Moscow Plans for a Post-NATO Afghanistan


From Jakub Kulhanek, the New Atlanticist:  The looming withdrawal of US and NATO troops from Afghanistan slated for 2014 poses for Moscow a serious geopolitical predicament. In spite of their conspicuous silence on the matter, Russian officials have been growing increasingly uneasy about the potential vacuum. Yet still some in the Russian leadership see this as a welcome opportunity to expand influence in Central Asia at the expanse of the West. Moreover, Moscow’s quest for a greater role in Afghanistan is intrinsically connected with its wider ambitions in the post-Soviet space.

Recent events have shed light on Russia’s aspirations in Central Asia in general and Afghanistan in particular. First, Moscow convened a regional summit in the Tajik capital Dushanbe attended by presidents of Afghanistan, Russia, Tajikistan and Pakistan. Although the agenda was mainly dominated by economic and trade issues, the four presidents did not stop short of expressing their concerns over the deteriorating security situation in Afghanistan and the impeding withdrawal of NATO forces from the country. From Russia’s point of view, it hopes that this and similar regional gatherings will help it buttress regional security and by extension also increase its influence in the region. Despite vague proclamations, however, the meeting produced few tangible results and Moscow walked out empty handed. Second, Igor Yurgens, a close confidante of Russian President Dmitry Medvedev and the head of the Institute of Contemporary Development, unveiled a report on how to boost Russia’s role in Central Asia. Speaking at the Yaroslavl Global Policy Forum, Yurgens called for transforming the Collective Security Treaty Organization (CSTO), a Russia-backed security organization, into an effective instrument of projecting Russia’s influence in the post-Soviet space, namely Central Asia. Nevertheless, since its foundation the CSTO has been severely hindered by petty conflicts and general lack of commitment among its members to much chagrin of Moscow. These two events have something in common as they both point out to Russia’s sense of entitlement to play a more prominent role in the region but at the same time one can hardly escape the reality of Moscow’s shrinking foreign policy resources to pursue such an ambitious policy.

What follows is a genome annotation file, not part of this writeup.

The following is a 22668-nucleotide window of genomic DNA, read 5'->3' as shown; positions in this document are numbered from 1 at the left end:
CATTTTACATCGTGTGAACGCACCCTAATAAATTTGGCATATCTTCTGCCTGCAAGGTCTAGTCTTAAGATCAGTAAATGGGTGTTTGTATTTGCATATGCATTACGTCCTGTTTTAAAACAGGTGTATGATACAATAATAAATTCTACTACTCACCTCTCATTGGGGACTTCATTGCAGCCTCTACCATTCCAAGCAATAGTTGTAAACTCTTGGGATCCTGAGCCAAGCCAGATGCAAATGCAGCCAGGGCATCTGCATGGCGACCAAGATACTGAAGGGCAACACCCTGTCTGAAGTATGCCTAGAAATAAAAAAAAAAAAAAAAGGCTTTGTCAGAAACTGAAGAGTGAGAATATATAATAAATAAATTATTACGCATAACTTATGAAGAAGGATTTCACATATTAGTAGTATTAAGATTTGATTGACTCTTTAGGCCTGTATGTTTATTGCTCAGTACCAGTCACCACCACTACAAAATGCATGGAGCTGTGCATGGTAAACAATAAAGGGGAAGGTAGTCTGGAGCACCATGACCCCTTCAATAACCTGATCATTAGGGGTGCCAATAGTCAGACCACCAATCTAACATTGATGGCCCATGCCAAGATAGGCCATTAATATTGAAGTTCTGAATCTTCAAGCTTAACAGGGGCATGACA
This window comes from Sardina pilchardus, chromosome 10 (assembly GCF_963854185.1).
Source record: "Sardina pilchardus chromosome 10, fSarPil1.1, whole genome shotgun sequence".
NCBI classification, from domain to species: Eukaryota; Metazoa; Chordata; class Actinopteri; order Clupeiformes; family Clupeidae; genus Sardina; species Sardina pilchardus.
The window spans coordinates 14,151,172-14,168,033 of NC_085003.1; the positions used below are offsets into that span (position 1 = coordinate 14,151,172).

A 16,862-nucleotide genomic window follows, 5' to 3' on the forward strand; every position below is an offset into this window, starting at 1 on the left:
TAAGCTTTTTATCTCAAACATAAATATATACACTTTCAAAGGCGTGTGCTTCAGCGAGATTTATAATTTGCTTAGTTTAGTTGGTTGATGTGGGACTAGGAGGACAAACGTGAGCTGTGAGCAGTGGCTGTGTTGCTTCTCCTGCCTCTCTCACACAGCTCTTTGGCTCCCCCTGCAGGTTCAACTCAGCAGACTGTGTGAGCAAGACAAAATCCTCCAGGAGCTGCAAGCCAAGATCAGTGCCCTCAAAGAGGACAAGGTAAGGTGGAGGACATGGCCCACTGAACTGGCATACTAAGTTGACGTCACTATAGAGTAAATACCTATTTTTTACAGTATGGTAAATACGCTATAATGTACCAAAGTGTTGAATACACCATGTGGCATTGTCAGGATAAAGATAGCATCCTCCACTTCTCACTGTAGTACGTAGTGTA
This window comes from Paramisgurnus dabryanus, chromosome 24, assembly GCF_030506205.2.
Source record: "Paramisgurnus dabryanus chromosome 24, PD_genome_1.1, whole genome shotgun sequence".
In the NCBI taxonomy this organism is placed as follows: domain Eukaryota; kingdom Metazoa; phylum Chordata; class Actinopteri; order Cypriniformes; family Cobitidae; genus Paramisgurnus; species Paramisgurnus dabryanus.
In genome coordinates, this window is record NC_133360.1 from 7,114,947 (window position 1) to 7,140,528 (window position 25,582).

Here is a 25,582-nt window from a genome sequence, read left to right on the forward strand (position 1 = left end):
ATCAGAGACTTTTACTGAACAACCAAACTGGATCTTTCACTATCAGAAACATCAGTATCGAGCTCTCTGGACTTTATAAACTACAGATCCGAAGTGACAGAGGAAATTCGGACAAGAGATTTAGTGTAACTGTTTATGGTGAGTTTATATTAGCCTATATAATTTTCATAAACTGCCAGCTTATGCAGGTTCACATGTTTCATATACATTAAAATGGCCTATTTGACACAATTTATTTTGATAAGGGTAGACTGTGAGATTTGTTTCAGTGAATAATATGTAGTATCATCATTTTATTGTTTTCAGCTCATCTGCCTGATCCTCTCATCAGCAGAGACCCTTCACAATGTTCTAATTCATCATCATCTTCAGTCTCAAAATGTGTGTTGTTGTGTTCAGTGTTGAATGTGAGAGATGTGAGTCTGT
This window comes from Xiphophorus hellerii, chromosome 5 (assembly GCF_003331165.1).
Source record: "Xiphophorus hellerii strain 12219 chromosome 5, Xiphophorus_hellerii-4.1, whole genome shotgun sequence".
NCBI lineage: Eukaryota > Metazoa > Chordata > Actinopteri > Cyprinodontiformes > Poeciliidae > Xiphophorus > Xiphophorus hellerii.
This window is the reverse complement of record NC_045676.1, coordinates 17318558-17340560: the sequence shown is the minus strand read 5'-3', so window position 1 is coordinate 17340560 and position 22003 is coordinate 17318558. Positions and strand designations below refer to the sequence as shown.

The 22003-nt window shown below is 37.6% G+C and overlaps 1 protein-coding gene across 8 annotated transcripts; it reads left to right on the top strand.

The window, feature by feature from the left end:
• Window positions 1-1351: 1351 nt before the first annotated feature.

Since the demise of the Soviet Union, Russia has struggled to define its place in its neighborhood and come to terms with the loss of former subjects. This has taken on different forms in Moscow pushing, to a varying degree of success, for political, security and economic integration. A good case in point has been Central Asia, where Russia has been particularly active with the aim of retaining its grip on the post-Soviet republics. Vast natural resources, feeble autocratic governments, and threat of religious extremism have acted as a powerful magnet for the Russian political and military establishment. But Russia has also been drawn to the region fearing the spread of militant extremism from Afghanistan into Central Asia and Russia’s own soft underbelly. . . .

Jakub Kulhanek is the head of the East European Center at the Association for International Relations in Prague. He is currently with the School of Politics and International Relations at the University of Nottingham. 

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